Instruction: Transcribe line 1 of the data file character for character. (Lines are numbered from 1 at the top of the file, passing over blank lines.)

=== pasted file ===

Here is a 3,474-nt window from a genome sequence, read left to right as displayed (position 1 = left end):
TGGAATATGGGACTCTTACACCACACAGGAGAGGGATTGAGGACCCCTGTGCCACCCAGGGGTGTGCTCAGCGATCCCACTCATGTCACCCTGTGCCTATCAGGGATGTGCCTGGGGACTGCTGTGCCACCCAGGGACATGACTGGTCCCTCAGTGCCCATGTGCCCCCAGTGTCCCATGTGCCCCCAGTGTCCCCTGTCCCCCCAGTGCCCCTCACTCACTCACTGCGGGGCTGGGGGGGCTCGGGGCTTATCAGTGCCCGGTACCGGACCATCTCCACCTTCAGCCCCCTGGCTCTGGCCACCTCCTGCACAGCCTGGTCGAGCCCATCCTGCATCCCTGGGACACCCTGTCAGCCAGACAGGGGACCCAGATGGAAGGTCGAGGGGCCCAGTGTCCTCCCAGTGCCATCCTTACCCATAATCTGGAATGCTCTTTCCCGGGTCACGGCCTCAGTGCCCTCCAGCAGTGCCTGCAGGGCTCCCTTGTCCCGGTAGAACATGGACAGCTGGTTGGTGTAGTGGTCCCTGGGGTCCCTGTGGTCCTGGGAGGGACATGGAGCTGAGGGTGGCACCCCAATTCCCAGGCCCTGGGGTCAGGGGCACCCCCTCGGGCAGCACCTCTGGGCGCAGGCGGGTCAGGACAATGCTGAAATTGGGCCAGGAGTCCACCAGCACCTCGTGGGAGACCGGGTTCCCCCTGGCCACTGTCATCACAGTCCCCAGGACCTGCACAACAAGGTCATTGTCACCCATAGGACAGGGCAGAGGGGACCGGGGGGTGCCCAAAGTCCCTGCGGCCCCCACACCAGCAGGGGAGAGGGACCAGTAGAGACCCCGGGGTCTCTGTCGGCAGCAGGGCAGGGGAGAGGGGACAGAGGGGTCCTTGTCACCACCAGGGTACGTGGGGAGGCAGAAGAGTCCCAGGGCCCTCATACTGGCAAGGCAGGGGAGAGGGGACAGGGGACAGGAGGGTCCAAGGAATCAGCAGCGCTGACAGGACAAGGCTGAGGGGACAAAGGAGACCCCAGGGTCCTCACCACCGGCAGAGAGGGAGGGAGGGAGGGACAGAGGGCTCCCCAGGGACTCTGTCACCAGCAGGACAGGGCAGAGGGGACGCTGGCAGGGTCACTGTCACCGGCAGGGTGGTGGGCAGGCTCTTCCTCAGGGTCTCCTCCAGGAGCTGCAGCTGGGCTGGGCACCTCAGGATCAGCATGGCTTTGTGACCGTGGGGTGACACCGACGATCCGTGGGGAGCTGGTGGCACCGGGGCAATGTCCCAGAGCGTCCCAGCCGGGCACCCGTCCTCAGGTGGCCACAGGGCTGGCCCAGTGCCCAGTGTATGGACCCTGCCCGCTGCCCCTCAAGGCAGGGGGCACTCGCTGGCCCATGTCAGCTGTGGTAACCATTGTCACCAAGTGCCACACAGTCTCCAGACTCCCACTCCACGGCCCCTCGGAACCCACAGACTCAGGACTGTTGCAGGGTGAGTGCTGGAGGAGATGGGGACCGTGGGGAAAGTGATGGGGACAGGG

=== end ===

Here is a 3,474-nt window from a genome sequence, read left to right as displayed (position 1 = left end):